DICON talks with New York Times about Infection Prevention in the NFL
"It's a job hazard for people who play football," Dr. Deverick Anderson told the New York Times in a recent article on methicillin-resistant Staphylococcus aureus, or MRSA, and professional football players.
Dr. Anderson is a consultant to the NFL and helps guide infection control strategies for athletes in the league.
Contact sports like football put players at a much higher risk for MRSA exposure. Research conducted at the Duke Infection Control Outreach Network found that football players were 7-10 times more likely to have MRSA on their skin as compared to the general public. Certain habits, like body shaving and refusing to shower after practice, can increase the risk of developing a serious, drug resistant bacterial infections.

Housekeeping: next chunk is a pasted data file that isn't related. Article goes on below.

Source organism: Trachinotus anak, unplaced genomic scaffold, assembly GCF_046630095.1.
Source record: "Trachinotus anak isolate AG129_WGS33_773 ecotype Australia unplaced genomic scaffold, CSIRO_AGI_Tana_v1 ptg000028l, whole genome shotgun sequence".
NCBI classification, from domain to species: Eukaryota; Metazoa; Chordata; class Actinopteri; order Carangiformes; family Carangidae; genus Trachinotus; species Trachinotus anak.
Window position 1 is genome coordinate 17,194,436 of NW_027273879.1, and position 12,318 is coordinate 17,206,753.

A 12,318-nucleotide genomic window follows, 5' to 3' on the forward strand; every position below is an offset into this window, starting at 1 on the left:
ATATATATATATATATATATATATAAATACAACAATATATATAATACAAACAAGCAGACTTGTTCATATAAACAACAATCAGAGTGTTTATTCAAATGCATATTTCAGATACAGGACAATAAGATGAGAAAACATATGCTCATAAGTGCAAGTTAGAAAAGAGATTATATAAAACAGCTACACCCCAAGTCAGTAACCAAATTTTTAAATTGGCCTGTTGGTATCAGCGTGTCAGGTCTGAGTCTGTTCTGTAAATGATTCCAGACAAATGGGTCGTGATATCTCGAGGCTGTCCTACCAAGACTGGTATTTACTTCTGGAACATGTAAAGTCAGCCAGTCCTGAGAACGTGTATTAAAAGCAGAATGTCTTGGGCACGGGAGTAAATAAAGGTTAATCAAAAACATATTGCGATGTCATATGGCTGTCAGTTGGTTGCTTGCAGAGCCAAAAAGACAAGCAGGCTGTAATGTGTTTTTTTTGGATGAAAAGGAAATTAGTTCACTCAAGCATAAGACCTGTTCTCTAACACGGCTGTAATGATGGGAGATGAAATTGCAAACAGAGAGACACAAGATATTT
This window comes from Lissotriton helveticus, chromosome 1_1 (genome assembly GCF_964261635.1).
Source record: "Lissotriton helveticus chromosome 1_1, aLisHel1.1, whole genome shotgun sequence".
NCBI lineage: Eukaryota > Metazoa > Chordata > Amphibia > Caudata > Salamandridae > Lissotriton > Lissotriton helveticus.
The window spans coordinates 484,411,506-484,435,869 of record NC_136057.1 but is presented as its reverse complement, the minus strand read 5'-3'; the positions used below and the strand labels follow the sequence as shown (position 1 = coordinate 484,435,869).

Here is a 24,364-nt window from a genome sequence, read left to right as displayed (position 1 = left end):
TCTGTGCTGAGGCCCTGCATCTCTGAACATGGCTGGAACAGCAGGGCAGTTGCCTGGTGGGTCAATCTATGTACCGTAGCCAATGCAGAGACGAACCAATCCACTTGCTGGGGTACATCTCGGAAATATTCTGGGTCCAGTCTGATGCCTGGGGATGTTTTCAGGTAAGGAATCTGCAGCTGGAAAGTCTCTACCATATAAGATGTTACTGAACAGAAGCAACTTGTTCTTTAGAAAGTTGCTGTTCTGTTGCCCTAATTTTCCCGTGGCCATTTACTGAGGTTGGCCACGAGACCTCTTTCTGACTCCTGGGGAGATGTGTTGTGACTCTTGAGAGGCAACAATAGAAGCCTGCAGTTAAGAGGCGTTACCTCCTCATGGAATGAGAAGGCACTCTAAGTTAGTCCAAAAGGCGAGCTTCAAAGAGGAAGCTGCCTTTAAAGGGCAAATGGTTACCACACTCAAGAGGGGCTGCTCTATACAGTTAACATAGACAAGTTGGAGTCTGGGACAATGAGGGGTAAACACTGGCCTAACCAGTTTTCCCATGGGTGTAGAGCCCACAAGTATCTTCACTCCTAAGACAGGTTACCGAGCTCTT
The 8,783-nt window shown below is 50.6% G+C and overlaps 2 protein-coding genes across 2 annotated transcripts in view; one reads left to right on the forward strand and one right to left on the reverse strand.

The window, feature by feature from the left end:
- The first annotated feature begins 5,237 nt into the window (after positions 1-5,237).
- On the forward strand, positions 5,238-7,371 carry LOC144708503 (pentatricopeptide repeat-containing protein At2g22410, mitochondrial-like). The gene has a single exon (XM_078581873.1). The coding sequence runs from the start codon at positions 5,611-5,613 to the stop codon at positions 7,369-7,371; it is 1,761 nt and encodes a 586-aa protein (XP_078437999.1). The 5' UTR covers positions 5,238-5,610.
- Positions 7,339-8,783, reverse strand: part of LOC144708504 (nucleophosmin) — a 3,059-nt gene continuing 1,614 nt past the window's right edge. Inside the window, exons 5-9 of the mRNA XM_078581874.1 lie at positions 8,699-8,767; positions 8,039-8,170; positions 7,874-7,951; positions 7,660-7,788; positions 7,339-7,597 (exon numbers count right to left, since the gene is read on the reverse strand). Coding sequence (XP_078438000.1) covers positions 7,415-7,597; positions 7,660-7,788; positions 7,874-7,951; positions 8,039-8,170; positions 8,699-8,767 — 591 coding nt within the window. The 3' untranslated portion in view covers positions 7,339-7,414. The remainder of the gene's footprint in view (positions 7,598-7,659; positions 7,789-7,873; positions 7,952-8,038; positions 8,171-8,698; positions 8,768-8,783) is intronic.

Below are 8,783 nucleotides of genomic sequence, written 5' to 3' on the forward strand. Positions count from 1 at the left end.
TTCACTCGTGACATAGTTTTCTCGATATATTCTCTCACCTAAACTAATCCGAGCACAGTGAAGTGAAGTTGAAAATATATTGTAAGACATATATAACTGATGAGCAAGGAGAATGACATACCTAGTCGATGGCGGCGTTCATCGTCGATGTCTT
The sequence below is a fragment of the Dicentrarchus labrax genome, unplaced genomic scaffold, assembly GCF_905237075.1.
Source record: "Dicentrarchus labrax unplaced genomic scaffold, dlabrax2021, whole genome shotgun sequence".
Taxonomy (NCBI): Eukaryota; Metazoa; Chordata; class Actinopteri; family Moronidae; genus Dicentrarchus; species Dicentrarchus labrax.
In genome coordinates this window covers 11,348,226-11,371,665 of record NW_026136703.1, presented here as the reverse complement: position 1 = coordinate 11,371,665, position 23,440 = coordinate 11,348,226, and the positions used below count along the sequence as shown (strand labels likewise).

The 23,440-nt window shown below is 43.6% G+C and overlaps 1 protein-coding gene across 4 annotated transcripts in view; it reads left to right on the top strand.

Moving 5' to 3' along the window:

DICON has worked with the NFL to develop a detailed infection control manual, which is discussed with and used by teams throughout the league.